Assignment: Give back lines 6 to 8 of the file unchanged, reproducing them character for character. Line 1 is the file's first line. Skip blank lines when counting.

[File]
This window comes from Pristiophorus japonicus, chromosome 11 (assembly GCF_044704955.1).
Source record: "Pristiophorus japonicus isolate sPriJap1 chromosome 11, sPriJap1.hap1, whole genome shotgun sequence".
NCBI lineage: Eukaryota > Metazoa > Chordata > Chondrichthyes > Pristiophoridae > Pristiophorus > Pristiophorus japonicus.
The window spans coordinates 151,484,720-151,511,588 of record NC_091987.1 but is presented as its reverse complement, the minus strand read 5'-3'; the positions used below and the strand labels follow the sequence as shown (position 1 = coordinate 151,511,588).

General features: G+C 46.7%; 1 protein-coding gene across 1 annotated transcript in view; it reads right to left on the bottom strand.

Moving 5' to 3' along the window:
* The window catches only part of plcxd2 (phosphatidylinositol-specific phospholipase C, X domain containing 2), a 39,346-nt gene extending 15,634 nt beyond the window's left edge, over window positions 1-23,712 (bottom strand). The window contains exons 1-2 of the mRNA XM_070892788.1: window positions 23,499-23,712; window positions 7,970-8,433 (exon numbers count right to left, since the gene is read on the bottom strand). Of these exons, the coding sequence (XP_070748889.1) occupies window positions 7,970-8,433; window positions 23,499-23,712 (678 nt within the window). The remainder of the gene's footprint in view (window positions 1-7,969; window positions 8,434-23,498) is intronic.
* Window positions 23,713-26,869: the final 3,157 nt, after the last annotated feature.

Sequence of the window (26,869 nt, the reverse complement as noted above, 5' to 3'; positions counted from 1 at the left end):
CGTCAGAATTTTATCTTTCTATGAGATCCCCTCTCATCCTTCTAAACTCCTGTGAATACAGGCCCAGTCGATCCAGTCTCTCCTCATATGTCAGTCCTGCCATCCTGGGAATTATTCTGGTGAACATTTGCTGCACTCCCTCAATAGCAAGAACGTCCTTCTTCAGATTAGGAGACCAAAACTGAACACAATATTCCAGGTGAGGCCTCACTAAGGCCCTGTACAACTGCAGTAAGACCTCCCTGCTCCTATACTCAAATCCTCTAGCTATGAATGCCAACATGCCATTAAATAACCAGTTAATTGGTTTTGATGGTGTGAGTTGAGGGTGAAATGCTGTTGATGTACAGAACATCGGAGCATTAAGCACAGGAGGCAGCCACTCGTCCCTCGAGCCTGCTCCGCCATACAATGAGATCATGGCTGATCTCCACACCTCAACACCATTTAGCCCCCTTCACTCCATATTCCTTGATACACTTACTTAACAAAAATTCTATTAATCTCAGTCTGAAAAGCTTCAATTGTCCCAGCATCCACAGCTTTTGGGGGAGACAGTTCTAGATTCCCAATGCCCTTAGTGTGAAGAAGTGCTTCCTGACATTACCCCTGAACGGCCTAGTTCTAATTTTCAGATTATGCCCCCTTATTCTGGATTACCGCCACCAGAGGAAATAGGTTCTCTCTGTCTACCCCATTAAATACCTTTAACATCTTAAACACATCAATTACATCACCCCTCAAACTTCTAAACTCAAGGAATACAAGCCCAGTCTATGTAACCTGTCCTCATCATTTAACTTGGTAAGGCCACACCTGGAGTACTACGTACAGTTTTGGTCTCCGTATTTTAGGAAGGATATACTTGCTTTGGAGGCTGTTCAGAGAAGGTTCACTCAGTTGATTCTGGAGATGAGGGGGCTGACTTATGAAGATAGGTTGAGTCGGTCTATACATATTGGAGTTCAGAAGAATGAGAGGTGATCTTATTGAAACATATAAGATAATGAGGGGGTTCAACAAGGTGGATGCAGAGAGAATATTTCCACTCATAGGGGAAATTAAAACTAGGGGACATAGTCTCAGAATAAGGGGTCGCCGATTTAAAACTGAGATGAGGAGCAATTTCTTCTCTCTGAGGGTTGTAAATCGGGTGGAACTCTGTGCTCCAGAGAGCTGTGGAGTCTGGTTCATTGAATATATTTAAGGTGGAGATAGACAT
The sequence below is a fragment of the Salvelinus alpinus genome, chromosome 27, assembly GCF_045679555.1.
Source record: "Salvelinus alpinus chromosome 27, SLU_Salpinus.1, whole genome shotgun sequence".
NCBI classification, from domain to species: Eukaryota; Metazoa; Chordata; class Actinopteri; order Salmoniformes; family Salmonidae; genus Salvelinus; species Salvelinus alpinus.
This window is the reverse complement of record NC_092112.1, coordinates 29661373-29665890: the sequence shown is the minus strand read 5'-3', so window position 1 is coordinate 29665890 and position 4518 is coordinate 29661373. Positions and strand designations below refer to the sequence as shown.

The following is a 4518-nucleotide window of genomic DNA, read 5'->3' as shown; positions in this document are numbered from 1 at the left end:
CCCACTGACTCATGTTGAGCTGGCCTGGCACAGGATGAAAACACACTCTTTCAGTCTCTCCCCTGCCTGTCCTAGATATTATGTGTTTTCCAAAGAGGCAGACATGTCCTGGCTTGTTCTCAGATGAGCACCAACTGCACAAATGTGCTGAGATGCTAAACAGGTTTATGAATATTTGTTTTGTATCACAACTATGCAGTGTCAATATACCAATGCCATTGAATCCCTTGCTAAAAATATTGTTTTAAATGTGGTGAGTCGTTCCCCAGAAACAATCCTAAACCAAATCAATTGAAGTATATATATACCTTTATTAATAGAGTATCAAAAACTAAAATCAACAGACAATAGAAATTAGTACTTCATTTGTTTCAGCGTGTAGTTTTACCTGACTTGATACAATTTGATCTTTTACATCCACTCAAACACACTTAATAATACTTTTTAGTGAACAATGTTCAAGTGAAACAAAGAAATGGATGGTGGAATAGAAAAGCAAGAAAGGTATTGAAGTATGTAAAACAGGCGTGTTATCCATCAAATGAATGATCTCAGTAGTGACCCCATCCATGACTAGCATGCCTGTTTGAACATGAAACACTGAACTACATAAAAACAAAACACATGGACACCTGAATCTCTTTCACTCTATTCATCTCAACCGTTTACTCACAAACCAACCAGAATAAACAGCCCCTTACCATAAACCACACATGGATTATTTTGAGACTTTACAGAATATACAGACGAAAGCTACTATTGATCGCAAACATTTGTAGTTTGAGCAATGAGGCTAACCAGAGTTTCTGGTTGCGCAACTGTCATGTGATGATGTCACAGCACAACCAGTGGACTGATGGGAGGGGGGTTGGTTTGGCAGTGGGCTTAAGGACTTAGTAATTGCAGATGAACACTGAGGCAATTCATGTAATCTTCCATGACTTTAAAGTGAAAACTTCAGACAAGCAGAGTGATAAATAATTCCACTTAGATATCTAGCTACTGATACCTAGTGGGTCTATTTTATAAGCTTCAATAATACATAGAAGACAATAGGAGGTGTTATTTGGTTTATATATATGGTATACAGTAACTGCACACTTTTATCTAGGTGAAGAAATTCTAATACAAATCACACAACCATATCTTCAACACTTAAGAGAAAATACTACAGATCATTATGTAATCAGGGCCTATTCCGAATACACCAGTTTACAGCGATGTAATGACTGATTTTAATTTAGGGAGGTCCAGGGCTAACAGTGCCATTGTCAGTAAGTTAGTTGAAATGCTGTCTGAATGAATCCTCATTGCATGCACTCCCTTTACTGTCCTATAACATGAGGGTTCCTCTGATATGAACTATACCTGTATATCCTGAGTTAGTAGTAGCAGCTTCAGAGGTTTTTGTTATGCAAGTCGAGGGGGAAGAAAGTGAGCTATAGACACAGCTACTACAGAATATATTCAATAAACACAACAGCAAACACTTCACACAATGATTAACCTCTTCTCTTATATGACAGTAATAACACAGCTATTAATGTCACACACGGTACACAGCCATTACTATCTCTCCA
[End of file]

Moving 5' to 3' along the window:
* The window catches only part of plcxd2 (phosphatidylinositol-specific phospholipase C, X domain containing 2), a 39,346-nt gene extending 15,634 nt beyond the window's left edge, over window positions 1-23,712 (bottom strand). The window contains exons 1-2 of the mRNA XM_070892788.1: window positions 23,499-23,712; window positions 7,970-8,433 (exon numbers count right to left, since the gene is read on the bottom strand). Of these exons, the coding sequence (XP_070748889.1) occupies window positions 7,970-8,433; window positions 23,499-23,712 (678 nt within the window). The remainder of the gene's footprint in view (window positions 1-7,969; window positions 8,434-23,498) is intronic.
* Window positions 23,713-26,869: the final 3,157 nt, after the last annotated feature.